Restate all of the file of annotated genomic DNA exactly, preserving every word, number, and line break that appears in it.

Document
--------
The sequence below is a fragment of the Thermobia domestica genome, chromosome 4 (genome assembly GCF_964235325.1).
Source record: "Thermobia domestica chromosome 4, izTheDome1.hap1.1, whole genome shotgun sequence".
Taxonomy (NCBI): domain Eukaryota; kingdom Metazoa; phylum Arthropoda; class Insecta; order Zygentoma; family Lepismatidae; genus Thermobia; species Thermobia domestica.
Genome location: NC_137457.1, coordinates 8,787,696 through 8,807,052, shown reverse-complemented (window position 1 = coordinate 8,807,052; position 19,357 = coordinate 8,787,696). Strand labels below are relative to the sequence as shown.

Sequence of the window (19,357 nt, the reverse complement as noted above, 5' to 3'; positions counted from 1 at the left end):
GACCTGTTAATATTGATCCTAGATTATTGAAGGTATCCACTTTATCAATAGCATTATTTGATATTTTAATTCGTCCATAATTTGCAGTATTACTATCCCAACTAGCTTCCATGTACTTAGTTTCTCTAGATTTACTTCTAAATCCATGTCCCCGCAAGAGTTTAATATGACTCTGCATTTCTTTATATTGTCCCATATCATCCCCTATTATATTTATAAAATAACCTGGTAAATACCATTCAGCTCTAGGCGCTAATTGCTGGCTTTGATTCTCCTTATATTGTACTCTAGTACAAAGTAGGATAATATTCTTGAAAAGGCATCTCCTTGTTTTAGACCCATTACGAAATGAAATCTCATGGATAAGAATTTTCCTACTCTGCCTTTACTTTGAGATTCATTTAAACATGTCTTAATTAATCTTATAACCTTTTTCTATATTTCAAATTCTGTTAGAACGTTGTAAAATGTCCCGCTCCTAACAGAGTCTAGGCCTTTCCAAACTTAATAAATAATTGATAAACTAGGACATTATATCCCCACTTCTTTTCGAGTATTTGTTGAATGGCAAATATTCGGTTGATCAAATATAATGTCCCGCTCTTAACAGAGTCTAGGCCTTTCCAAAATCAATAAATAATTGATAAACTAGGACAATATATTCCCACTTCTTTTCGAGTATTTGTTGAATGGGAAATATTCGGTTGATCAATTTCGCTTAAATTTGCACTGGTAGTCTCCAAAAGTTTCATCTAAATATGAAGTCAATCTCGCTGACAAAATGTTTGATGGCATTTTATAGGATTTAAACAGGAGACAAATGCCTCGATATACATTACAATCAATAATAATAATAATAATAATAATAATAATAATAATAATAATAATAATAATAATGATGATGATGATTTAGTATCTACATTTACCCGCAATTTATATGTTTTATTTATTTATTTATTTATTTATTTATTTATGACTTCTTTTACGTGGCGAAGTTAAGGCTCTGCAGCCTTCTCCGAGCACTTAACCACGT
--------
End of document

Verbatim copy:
The sequence below is a fragment of the Thermobia domestica genome, chromosome 4 (genome assembly GCF_964235325.1).
Source record: "Thermobia domestica chromosome 4, izTheDome1.hap1.1, whole genome shotgun sequence".
Taxonomy (NCBI): domain Eukaryota; kingdom Metazoa; phylum Arthropoda; class Insecta; order Zygentoma; family Lepismatidae; genus Thermobia; species Thermobia domestica.
Genome location: NC_137457.1, coordinates 8,787,696 through 8,807,052, shown reverse-complemented (window position 1 = coordinate 8,807,052; position 19,357 = coordinate 8,787,696). Strand labels below are relative to the sequence as shown.

Sequence of the window (19,357 nt, the reverse complement as noted above, 5' to 3'; positions counted from 1 at the left end):
GACCTGTTAATATTGATCCTAGATTATTGAAGGTATCCACTTTATCAATAGCATTATTTGATATTTTAATTCGTCCATAATTTGCAGTATTACTATCCCAACTAGCTTCCATGTACTTAGTTTCTCTAGATTTACTTCTAAATCCATGTCCCCGCAAGAGTTTAATATGACTCTGCATTTCTTTATATTGTCCCATATCATCCCCTATTATATTTATAAAATAACCTGGTAAATACCATTCAGCTCTAGGCGCTAATTGCTGGCTTTGATTCTCCTTATATTGTACTCTAGTACAAAGTAGGATAATATTCTTGAAAAGGCATCTCCTTGTTTTAGACCCATTACGAAATGAAATCTCATGGATAAGAATTTTCCTACTCTGCCTTTACTTTGAGATTCATTTAAACATGTCTTAATTAATCTTATAACCTTTTTCTATATTTCAAATTCTGTTAGAACGTTGTAAAATGTCCCGCTCCTAACAGAGTCTAGGCCTTTCCAAACTTAATAAATAATTGATAAACTAGGACATTATATCCCCACTTCTTTTCGAGTATTTGTTGAATGGCAAATATTCGGTTGATCAAATATAATGTCCCGCTCTTAACAGAGTCTAGGCCTTTCCAAAATCAATAAATAATTGATAAACTAGGACAATATATTCCCACTTCTTTTCGAGTATTTGTTGAATGGGAAATATTCGGTTGATCAATTTCGCTTAAATTTGCACTGGTAGTCTCCAAAAGTTTCATCTAAATATGAAGTCAATCTCGCTGACAAAATGTTTGATGGCATTTTATAGGATTTAAACAGGAGACAAATGCCTCGATATACATTACAATCAATAATAATAATAATAATAATAATAATAATAATAATAATAATAATAATAATAATGATGATGATGATTTAGTATCTACATTTACCCGCAATTTATATGTTTTATTTATTTATTTATTTATTTATTTATTTATGACTTCTTTTACGTGGCGAAGTTAAGGCTCTGCAGCCTTCTCCGAGCACTTAACCACGT